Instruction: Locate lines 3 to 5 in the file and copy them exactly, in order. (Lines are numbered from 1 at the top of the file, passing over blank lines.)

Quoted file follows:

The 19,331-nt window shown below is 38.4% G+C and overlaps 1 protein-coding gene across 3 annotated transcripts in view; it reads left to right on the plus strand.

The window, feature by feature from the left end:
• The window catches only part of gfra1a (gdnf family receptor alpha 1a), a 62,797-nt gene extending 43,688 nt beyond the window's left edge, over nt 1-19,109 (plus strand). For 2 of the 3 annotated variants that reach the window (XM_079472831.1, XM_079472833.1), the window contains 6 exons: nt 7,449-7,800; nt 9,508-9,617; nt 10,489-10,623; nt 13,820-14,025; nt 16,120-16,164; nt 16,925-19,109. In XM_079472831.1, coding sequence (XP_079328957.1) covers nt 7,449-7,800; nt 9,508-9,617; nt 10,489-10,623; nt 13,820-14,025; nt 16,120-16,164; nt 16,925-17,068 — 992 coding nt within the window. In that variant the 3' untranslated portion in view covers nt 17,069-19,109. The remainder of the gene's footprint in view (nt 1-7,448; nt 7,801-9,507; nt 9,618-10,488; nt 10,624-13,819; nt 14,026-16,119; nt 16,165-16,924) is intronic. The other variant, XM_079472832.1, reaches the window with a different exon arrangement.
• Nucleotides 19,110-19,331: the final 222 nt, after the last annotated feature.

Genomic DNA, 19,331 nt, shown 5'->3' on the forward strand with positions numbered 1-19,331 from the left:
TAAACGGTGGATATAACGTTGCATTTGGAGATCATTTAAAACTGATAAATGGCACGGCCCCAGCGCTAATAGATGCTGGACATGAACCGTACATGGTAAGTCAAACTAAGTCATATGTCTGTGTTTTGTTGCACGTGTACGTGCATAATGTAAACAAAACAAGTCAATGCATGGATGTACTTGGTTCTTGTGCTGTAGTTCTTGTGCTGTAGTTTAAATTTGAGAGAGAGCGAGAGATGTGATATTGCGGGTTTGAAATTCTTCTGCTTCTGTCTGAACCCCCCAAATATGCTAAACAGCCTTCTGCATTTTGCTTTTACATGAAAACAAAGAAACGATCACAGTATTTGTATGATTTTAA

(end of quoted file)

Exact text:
• The window catches only part of gfra1a (gdnf family receptor alpha 1a), a 62,797-nt gene extending 43,688 nt beyond the window's left edge, over nt 1-19,109 (plus strand). For 2 of the 3 annotated variants that reach the window (XM_079472831.1, XM_079472833.1), the window contains 6 exons: nt 7,449-7,800; nt 9,508-9,617; nt 10,489-10,623; nt 13,820-14,025; nt 16,120-16,164; nt 16,925-19,109. In XM_079472831.1, coding sequence (XP_079328957.1) covers nt 7,449-7,800; nt 9,508-9,617; nt 10,489-10,623; nt 13,820-14,025; nt 16,120-16,164; nt 16,925-17,068 — 992 coding nt within the window. In that variant the 3' untranslated portion in view covers nt 17,069-19,109. The remainder of the gene's footprint in view (nt 1-7,448; nt 7,801-9,507; nt 9,618-10,488; nt 10,624-13,819; nt 14,026-16,119; nt 16,165-16,924) is intronic. The other variant, XM_079472832.1, reaches the window with a different exon arrangement.
• Nucleotides 19,110-19,331: the final 222 nt, after the last annotated feature.

Genomic DNA, 19,331 nt, shown 5'->3' on the forward strand with positions numbered 1-19,331 from the left: